So what actually happens when you drink? ‘Hydration is a complex process,’ Ranchordas says. ‘But in simple terms, you ingest water and it’s digested in your stomach. From there it goes into the blood stream and around your cells – both intracellular and extracellular – and any excess is emptied when you urinate. Your body will only absorb what it needs.’
It’s worth noting here that water reacts differently in the body to other drinks. ‘Water empties quickly, whereas high-carb drinks are slower to absorb and empty because they contain bigger molecules,’ Ranchordas says.
The curse of dehydration
Dehydration affects performance – even a 2% drop in body fluids will thicken the blood, decrease the heart’s efficiency while raising heart rate, and increase body temperature.
‘At 3% dehydration, you lose 10% of your strength and 8% of your speed,’ says sports nutritionist and founder of Corperformance Adam Carey. ‘At 7%, people start to die.’
The key, then, is to make sure you have a comfortable amount of fluid in your system before riding. ‘Most people won’t want to take on too much before they start as it can be uncomfortable – about 100-200ml in the 30 minutes before is enough,’ says nutritionist Sarah Schenker. ‘You can tell you are well hydrated if you’re peeing out pale urine.’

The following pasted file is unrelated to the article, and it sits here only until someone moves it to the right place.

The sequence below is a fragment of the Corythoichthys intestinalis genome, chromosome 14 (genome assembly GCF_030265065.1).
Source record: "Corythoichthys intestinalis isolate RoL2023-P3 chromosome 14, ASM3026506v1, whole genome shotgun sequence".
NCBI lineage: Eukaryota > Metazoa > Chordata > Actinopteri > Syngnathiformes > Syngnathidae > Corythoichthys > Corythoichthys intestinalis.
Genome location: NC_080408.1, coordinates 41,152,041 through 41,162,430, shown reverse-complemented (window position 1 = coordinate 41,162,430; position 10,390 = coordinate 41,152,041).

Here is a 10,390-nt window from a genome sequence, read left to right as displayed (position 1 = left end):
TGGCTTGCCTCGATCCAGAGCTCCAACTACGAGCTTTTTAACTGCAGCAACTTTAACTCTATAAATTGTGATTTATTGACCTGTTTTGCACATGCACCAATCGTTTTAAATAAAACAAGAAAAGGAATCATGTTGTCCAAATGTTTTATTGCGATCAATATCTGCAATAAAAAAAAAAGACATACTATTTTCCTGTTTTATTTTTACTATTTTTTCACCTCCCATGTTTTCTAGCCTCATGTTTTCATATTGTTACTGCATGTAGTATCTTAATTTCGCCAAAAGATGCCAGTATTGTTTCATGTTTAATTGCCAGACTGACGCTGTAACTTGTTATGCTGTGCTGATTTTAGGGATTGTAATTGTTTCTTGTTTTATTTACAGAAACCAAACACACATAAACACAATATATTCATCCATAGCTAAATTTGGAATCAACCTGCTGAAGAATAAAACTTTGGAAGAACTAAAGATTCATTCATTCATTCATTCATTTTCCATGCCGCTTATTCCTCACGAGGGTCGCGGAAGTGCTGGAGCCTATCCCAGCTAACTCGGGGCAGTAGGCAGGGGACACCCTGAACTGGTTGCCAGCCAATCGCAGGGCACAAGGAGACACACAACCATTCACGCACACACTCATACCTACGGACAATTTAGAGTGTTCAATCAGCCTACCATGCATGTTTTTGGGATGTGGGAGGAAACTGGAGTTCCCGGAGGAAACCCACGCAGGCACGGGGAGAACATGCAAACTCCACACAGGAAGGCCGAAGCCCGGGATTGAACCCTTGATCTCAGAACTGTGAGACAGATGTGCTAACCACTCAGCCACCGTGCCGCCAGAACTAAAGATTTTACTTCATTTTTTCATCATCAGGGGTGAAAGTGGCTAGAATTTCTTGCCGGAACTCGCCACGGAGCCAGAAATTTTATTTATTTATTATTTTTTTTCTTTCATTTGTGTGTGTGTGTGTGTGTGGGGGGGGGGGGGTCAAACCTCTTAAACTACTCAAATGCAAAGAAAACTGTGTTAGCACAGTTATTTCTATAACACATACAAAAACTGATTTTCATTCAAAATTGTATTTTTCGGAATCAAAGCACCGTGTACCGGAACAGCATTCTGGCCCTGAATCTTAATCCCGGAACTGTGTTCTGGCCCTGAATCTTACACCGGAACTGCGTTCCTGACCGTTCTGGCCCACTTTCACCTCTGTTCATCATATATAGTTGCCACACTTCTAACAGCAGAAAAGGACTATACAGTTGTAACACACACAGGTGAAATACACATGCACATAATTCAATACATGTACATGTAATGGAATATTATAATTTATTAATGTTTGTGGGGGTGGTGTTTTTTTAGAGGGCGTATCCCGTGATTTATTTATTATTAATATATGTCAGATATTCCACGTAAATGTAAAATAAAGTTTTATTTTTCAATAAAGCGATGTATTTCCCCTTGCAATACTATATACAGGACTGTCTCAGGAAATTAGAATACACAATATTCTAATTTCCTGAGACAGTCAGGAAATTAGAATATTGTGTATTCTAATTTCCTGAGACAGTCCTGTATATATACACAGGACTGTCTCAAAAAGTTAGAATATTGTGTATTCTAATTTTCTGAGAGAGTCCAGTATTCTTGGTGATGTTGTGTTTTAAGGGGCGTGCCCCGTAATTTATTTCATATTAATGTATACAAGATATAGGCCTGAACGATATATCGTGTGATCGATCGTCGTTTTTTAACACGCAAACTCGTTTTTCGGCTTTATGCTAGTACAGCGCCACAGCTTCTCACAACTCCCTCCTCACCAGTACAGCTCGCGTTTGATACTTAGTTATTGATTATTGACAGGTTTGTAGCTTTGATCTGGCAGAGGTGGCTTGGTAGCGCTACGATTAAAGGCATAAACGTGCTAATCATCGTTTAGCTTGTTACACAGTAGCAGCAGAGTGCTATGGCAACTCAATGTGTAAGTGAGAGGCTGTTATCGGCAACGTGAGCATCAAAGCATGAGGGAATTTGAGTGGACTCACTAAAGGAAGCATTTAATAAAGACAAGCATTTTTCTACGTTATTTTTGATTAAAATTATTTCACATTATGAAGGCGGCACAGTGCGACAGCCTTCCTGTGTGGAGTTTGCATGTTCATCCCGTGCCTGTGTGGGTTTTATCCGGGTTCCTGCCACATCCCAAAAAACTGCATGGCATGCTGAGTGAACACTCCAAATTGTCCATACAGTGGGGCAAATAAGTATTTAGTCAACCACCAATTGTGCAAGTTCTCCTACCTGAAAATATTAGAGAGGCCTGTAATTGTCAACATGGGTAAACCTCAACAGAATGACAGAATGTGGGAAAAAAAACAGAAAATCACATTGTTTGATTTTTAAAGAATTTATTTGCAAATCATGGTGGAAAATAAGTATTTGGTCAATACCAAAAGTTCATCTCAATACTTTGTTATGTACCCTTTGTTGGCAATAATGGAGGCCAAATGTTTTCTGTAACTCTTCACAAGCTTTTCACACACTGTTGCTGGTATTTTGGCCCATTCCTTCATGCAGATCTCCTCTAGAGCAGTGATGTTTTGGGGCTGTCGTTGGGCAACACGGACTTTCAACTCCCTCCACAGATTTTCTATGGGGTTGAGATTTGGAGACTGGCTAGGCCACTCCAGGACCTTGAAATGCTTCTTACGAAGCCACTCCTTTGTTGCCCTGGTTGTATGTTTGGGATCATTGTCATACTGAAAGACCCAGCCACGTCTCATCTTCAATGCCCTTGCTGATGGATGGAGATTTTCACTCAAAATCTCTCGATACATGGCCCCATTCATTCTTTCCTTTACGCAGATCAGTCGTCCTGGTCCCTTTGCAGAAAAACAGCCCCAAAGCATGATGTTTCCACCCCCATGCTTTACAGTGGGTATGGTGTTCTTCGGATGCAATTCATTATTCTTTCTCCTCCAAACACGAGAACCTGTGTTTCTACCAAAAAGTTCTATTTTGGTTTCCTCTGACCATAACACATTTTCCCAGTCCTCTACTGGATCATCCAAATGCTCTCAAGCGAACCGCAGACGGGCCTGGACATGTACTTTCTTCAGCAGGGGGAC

‘I’d start hydrating 24 hours before a big ride,’ says Ranchordas, and Schenker agrees: ‘Drink two litres of water the day before the race. That’s your daily requirement, plus a bit extra to make sure you are well hydrated.’
‘Just remember to avoid drinking a large volume in a short space of time, whether you’re at home or on the bike,’ Ranchordas adds. Water is absorbed better in small sips than in one guzzle, which will make a beeline for your bladder. You’re better off drinking 200-300ml every 20 minutes than downing
a litre on the hour, every hour. Plus, as Carey adds, ‘You can exercise for an hour with little or no need for water, and you will be lighter so therefore faster.’